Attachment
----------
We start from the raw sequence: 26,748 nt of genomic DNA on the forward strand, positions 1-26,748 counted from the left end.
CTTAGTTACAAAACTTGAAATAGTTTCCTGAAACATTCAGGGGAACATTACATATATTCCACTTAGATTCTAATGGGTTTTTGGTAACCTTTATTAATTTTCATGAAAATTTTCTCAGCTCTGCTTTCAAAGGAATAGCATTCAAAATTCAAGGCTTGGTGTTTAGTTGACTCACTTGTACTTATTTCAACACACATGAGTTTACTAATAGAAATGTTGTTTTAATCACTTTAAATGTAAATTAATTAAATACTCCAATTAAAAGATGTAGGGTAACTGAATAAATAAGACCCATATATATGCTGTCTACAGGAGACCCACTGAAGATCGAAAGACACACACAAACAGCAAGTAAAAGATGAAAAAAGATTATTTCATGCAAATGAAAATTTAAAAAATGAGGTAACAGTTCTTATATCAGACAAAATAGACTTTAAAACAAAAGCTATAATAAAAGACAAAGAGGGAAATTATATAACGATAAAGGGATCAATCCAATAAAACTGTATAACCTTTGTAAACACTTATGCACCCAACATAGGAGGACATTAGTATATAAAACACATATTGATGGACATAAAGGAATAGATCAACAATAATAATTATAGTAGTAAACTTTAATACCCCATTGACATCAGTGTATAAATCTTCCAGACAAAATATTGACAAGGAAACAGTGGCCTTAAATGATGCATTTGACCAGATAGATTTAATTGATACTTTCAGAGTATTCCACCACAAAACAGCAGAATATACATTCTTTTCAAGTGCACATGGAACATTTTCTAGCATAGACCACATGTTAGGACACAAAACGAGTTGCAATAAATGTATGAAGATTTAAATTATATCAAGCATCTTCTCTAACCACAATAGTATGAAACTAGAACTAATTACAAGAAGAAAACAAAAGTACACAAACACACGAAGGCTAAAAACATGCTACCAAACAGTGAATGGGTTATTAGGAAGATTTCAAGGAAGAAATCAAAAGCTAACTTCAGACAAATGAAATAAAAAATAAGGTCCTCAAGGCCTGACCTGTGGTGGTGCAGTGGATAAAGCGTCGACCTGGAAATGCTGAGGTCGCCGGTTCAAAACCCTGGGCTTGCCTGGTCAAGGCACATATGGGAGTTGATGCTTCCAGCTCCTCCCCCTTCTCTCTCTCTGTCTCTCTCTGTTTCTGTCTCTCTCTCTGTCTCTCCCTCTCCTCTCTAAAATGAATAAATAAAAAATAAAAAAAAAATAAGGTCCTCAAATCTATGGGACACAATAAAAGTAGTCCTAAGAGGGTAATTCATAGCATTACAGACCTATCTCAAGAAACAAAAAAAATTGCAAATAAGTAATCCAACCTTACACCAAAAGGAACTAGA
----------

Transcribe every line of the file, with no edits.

We start from the raw sequence: 26,748 nt of genomic DNA on the forward strand, positions 1-26,748 counted from the left end.
CTTAGTTACAAAACTTGAAATAGTTTCCTGAAACATTCAGGGGAACATTACATATATTCCACTTAGATTCTAATGGGTTTTTGGTAACCTTTATTAATTTTCATGAAAATTTTCTCAGCTCTGCTTTCAAAGGAATAGCATTCAAAATTCAAGGCTTGGTGTTTAGTTGACTCACTTGTACTTATTTCAACACACATGAGTTTACTAATAGAAATGTTGTTTTAATCACTTTAAATGTAAATTAATTAAATACTCCAATTAAAAGATGTAGGGTAACTGAATAAATAAGACCCATATATATGCTGTCTACAGGAGACCCACTGAAGATCGAAAGACACACACAAACAGCAAGTAAAAGATGAAAAAAGATTATTTCATGCAAATGAAAATTTAAAAAATGAGGTAACAGTTCTTATATCAGACAAAATAGACTTTAAAACAAAAGCTATAATAAAAGACAAAGAGGGAAATTATATAACGATAAAGGGATCAATCCAATAAAACTGTATAACCTTTGTAAACACTTATGCACCCAACATAGGAGGACATTAGTATATAAAACACATATTGATGGACATAAAGGAATAGATCAACAATAATAATTATAGTAGTAAACTTTAATACCCCATTGACATCAGTGTATAAATCTTCCAGACAAAATATTGACAAGGAAACAGTGGCCTTAAATGATGCATTTGACCAGATAGATTTAATTGATACTTTCAGAGTATTCCACCACAAAACAGCAGAATATACATTCTTTTCAAGTGCACATGGAACATTTTCTAGCATAGACCACATGTTAGGACACAAAACGAGTTGCAATAAATGTATGAAGATTTAAATTATATCAAGCATCTTCTCTAACCACAATAGTATGAAACTAGAACTAATTACAAGAAGAAAACAAAAGTACACAAACACACGAAGGCTAAAAACATGCTACCAAACAGTGAATGGGTTATTAGGAAGATTTCAAGGAAGAAATCAAAAGCTAACTTCAGACAAATGAAATAAAAAATAAGGTCCTCAAGGCCTGACCTGTGGTGGTGCAGTGGATAAAGCGTCGACCTGGAAATGCTGAGGTCGCCGGTTCAAAACCCTGGGCTTGCCTGGTCAAGGCACATATGGGAGTTGATGCTTCCAGCTCCTCCCCCTTCTCTCTCTCTGTCTCTCTCTGTTTCTGTCTCTCTCTCTGTCTCTCCCTCTCCTCTCTAAAATGAATAAATAAAAAATAAAAAAAAAATAAGGTCCTCAAATCTATGGGACACAATAAAAGTAGTCCTAAGAGGGTAATTCATAGCATTACAGACCTATCTCAAGAAACAAAAAAAATTGCAAATAAGTAATCCAACCTTACACCAAAAGGAACTAGA